I had an interesting conversation with someone recently. The topic was, "Can a person baptize themselves". A hypothetical situations was used where a man is walking alone in the woods and finds a bible. He reads the bible and wants to get saved. Can he baptize himself at the first opportunity? Or must he wait to find a believer to baptize him.

That is a question that many have pondered over, but think about this. Jesus said that we must confess his name before men/people and confession is necessary before baptism. One does not have to find another Christian to baptize one as there is no benefit obtained from a certain person doing the baptizing. What is important is that one be baptized for the right reason, that is for the remission of sin. Alexander Campbell persuaded a Baptist preacher to baptize him and he made it plain he was being baptized for the remission of sins. Baptism without a witness or witnesses could become very questionable as no one could prove it. Such would open the door for persons to become members of a congregation without having been baptized if the person were dishonest and we know there are plenty of that type around today.

My classmates belong to the Assembly of God and they say a person doesn't have to be baptized to be saved.

Do you have any suggestions for me to help convince them of the truth?

We would suggest that you cite several scriptures that teach the necessity of baptism.  Let their argument be with the scriptures rather than you.  They can choose to obey the scriptures or ignore them, God does not force anyone to obey Him, however, he only saves those who are obedient (Hebrews 5:8,9).  Look at such passages as Acts 2:38; Romans 6:3,4; Galatians 3:26,27; 1 Peter 3:21. 

Ask them if anyone can be saved out of Christ, then show them what Paul says in Galatians 3:26,27.  Why would a command be given if it did not have to be obeyed, and Peter commanded baptism in Acts 2:38 in accord with Christ's commands in Matthew 28:18-20; Mark 16:15,16 and then we see the Hebrew writer stating that He saves those who obey Him (Christ).  Your friends will probably not accept these scriptures because their minds are closed on the subject, but you can be assured that you have shown them what the scriptures teach and that is about all one can do.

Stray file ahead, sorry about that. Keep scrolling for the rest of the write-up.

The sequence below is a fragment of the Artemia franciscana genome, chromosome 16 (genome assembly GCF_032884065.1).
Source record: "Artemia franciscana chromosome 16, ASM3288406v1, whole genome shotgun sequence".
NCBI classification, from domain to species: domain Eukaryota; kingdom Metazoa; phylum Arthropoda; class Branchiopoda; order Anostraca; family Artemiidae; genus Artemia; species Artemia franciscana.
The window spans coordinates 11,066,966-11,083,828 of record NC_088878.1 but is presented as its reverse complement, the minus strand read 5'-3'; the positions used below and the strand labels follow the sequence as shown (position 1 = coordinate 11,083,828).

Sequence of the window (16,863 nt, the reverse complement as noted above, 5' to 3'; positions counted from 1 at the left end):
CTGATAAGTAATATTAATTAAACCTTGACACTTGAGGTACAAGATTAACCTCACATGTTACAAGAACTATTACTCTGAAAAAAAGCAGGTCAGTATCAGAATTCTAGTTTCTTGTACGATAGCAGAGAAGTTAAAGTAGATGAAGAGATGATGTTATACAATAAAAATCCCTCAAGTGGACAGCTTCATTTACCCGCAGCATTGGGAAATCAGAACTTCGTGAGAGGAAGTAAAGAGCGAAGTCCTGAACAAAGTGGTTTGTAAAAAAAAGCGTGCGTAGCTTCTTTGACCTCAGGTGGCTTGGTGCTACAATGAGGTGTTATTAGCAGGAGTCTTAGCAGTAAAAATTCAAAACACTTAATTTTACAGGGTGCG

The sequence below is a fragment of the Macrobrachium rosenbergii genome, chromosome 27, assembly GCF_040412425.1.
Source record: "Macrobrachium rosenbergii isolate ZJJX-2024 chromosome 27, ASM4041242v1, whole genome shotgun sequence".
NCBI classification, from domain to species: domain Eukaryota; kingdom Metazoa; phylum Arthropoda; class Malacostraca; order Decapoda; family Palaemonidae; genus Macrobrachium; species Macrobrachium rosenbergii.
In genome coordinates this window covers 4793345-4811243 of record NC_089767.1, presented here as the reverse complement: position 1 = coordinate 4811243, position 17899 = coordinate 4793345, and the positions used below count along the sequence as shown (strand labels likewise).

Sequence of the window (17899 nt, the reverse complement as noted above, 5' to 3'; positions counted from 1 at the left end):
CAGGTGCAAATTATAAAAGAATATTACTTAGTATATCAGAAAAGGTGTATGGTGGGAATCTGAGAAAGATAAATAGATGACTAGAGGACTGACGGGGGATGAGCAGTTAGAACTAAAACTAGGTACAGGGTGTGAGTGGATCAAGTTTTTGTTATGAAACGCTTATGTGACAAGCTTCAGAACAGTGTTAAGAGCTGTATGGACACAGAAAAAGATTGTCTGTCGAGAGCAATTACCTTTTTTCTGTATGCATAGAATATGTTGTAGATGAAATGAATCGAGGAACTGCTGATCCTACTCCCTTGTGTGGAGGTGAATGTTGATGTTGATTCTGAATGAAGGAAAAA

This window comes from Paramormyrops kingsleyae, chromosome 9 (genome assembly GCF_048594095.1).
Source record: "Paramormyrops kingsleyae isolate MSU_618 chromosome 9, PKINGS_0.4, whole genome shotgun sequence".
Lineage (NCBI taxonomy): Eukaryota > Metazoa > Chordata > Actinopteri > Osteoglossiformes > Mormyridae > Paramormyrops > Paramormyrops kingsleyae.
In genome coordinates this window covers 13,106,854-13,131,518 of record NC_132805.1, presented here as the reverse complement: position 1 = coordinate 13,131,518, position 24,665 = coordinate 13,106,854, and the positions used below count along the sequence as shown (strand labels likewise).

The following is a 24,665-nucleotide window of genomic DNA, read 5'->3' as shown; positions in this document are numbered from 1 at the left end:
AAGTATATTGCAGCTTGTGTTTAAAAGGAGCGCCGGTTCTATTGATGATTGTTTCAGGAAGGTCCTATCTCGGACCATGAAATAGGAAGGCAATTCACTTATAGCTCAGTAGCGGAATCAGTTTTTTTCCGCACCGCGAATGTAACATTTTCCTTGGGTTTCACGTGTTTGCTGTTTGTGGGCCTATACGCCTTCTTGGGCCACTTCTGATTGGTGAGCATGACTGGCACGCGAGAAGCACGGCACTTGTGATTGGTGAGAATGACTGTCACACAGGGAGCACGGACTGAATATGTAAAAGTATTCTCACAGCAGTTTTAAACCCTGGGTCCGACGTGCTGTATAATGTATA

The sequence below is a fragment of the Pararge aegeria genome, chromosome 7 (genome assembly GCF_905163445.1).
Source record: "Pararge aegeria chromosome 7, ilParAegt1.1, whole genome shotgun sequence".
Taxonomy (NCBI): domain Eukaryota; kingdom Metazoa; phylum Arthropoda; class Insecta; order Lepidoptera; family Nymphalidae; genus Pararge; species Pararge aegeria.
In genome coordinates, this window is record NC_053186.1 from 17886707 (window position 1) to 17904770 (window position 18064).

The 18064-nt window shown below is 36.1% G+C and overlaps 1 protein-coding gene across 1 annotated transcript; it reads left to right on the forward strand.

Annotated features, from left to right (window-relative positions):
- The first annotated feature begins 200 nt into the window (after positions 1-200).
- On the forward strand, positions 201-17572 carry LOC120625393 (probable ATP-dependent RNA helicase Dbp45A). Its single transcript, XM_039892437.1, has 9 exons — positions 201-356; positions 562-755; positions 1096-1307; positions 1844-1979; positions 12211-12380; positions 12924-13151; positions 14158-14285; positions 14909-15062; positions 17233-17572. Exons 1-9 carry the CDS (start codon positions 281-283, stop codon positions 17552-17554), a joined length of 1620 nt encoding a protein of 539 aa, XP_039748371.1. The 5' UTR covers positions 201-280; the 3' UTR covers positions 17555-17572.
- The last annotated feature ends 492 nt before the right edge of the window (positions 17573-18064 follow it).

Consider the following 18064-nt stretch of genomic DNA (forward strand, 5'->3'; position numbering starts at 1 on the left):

I have been questioning my baptism recently.  I was baptized when I was ten years old.  I believe that I was as sincere as a ten year old child can be, but I can't honestly say that I totally understood the commitment that I was making.  I also must admit that I was feeling some pressure because my classmates and friends from church were becoming Christians and questioning me as to why I hadn't done it yet.  I have seriously considered being baptized again, as I have been involved in a Bible study with one of our elder's wives.  But, if I do decide to take this step, I want it to be
between me and God.  The elder whose wife is studying with me will baptize me.  But am I wrong for not wanting anyone else to know?


No, you are not wrong in wanting to keep the information private.  That is usually the case, however, there are exceptions.  I have baptized adults who were not happy with their earlier baptism in which they did so publicly but others have had it done privately.  Since you were already in the church in most everyone's mind it would be no great advantage to tell everyone of your rebaptism.  It is a matter of personal choice.

I have a friend who does not believe that immersion is important in baptism. However, she is going to be baptized in a Baptist church just to be on the "safe" side. She says that immersion is just a human thing. How do I explain to her that it specifically states that immersion is not just a human thing?

The Greek word for baptism is baptizo, which means to dip, to plunge, or to immerse. What we have in our English Bibles is a transliteration, not a translation. That means that the Greek word was not translated, merely its major form was brought over into the English language. However, even without a knowledge of the Greek language, one only need read the Bible and it can plainly be seen that nothing other than immersion could be practiced for baptism. Matthew 3:16 and Mark 1:10 both say that after Jesus was baptized He came up out of the water.